Clint Mansell, Black Swan Score

Clint Mansell, Black Swan Score

Static Mass Rating: 5/5
Sony Classical 

Release date: 6th December 2010
Running time: 52 min

Composer: Clint Mansell

Exclusive Clint Mansell Interview
Black Swan Review

English composer and musician Clint Mansell has scored for some of my favourite films over the years.

That they happen to be Darren Aronofsky films is no coincidence either, π (1998), Requiem for a Dream (2000), The Fountain (2006) and The Wrestler (2008) are all deeply challenging films on their own but with Mansell’s music, they cross over into something else entirely.

Black Swan

With his music, he underscores the emotion and dialogue, supporting them as they tell a story. Although he also worked on music for the dark thriller, Suspect Zero (2004) and Moon (2009), there’s something about the pairing of Mansell and Aronosfky that just works on a level that is rarely matched by any other director/composer collaboration.

Creation and Destruction seem to be one and the same thing when these two get together. Their work on Black Swan reunites them with this idea of duality using Tchaikovsky’s music for Swan Lake.

Instead of just recreating it, Mansell took a very punk rock attitude towards it and began deconstructing it; ripping away at its layers and tearing at its foundation. From there, he began rebuilding it, filling it with his own work and adding in details which told Nina’s story as she struggles with her identity.


1. Nina’s Dream (2:48)
2. Mother Me (1:06)
3. The New Season (2:39)
4. A Room of Her Own (1:56)
5. A New Swan Queen (3:28)
6. Lose Yourself (2:08)
7. Cruel Mistress (3:29)
8. Power, Seduction, Cries (1:42)
9. The Double (2:20)
10. Opposites Attract (3:45)
11. Night of Terror (8:01)
12. Stumbled Beginnings… (3:51)
13. It’s My Time (1:30)
14. A Swan is Born (1:38)
15. Perfection (5:44)
16. A Swan Song (for Nina) (6:23)

We move from the majestic to the nightmarish in short spaces of time with the cues “A New Swan Queen” and “A Swan Is Born”. Many of the pieces seem to have a second identity, almost playing parallel to their first. They’re haunted by a double, something much darker.

This is also apparent with “Nina’s Dream”, mixing Tchaikovsky’s “Swan Theme” with Mansell’s piercing textures as they push their way to the frontline from within to create a nightmare. “Stumbled Beginnings” fuses “The Danse des Petits Cygnes (Dance of the Little Swans)” with Mansell’s more psychotic undertones, growing more and more urgent with each note that claws at the surface. It’s in these pieces that the line between Tchaikovsky and Mansell blurs as much as the one between Nina and Lily.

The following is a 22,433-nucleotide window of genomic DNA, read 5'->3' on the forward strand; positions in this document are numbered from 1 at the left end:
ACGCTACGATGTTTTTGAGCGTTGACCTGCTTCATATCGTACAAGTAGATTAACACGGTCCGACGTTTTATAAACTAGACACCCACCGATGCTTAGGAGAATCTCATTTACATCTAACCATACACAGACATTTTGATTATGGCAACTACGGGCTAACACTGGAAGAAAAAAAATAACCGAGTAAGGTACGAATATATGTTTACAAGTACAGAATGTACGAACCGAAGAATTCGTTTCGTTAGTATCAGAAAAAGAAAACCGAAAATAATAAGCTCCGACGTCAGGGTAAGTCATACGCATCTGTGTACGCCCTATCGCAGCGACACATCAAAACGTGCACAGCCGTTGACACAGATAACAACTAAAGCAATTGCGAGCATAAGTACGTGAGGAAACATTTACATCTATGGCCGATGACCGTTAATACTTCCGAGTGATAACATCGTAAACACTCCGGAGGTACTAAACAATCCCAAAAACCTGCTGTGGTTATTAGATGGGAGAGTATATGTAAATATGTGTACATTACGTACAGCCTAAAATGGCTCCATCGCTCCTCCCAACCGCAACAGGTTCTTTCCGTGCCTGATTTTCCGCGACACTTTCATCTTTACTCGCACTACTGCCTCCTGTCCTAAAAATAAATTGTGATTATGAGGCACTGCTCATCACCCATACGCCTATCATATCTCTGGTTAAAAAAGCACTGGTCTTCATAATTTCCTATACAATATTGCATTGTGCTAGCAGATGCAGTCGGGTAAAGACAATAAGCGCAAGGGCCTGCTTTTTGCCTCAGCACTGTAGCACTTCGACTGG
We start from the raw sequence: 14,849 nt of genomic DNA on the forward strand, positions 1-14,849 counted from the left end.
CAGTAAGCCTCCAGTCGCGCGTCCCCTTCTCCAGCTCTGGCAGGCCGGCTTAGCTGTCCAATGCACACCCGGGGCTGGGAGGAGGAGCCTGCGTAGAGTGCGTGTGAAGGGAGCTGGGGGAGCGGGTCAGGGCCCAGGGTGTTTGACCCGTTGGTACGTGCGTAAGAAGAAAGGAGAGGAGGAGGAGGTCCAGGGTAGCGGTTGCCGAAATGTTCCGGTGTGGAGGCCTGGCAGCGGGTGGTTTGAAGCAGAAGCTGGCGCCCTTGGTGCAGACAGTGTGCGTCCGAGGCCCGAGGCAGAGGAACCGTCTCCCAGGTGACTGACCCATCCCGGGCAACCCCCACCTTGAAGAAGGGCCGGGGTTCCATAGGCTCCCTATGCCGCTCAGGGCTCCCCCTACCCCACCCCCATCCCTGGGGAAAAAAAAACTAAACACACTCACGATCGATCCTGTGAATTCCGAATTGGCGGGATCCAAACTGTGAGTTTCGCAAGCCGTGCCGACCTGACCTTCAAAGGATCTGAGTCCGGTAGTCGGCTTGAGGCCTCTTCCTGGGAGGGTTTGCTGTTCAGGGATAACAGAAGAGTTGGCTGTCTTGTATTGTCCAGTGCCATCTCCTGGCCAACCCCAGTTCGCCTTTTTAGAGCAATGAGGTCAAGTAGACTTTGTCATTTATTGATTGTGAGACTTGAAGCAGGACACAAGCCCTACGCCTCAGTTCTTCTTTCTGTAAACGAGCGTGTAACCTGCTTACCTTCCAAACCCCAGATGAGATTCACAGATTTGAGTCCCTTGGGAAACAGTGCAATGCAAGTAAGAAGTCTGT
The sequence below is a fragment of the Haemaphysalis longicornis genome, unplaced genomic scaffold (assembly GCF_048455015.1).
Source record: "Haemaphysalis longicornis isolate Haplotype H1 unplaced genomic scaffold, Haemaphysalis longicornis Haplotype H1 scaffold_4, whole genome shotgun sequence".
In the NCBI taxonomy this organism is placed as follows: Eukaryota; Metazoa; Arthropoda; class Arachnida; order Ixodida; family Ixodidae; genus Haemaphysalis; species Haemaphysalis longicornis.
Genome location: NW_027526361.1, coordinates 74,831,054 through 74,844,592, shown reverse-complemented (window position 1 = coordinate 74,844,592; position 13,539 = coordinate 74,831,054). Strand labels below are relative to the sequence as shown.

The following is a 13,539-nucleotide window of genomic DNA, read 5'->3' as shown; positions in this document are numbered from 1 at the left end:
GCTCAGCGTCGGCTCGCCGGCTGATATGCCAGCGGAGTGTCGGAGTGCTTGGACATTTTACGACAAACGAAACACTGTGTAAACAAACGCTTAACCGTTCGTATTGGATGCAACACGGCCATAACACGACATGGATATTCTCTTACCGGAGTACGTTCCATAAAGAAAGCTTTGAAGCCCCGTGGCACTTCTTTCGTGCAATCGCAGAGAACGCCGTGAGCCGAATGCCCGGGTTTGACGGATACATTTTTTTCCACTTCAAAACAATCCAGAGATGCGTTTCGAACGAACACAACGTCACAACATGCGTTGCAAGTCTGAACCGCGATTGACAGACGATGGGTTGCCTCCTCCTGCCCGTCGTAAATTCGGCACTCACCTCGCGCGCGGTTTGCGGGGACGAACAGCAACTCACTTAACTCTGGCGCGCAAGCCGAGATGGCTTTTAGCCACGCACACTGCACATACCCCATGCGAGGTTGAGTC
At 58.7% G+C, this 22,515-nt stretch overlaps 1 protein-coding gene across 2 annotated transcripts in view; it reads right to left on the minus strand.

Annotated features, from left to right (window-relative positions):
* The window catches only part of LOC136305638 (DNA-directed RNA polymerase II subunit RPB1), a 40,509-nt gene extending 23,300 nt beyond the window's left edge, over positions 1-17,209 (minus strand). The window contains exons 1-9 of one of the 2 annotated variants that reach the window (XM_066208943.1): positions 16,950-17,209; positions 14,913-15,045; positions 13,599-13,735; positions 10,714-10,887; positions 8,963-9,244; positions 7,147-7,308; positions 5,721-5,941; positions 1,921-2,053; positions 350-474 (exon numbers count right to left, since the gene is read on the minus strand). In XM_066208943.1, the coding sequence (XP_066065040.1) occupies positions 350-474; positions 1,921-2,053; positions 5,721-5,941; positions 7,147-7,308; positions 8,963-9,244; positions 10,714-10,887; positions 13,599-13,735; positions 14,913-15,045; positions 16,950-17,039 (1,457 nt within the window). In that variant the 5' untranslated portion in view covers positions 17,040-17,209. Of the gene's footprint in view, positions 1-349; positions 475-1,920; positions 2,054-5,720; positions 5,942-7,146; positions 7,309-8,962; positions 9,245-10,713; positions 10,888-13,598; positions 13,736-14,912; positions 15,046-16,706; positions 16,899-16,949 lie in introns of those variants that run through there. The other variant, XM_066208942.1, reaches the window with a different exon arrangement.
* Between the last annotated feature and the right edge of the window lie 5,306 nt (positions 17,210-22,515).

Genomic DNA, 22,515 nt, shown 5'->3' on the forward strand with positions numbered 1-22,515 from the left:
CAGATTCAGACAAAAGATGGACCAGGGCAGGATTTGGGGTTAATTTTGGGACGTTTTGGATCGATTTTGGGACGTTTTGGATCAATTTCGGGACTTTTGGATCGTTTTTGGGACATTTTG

Opposites Attract” is a wonderfully morose composition which works its way toward a melancholic climax, intermingling with the drama of what’s playing out on screen as Nina’s grip on the world begins to loosen. Like the quiet and seductive “Loose Yourself” before it, these tracks, although they don’t feature Tchaikovsky’s work, are haunted the Russian composer.

Black Swan

Cruel Mistress” recalls some of those Russian melodies from the past, as do “Mother Me” and “A Room of Her Own”. Yet my favourite track comes at my favourite moment in the film itself. It’s the sublime, heartbreaking and Schadenfreude moment when we hear “Perfection”. It’s the unison of Nina and Lily as the White Swan and the Black Swan but it’s also the point where Tchaikovsky and Mansell are one, and then they all finally break apart, like a star collapsing.

With Black Swan, Mansell has achieved exactly what he set out to do. His score tells you everything emotionally about the story that’s playing out before you, but at the same time, he’s injected so much of himself into Tchaikovsky’s work, despite only ever having a passing interest with the ballet before. By his own admission, he wanted to create something that if Tchaikovsky were to hear today, he would say “Wow! They did some impressive stuff with my work!” – and I think he definitely would!

About Patrick Samuel

Patrick Samuel

The founder of Static Mass Emporium and one of its Editors in Chief is a composer and music producer with a philosophy degree. Static Mass is where he lives his passion for film and writing about it. A fan of film classics, documentaries and World Cinema, Patrick prefers films with an impeccable way of storytelling that reflect on the human condition.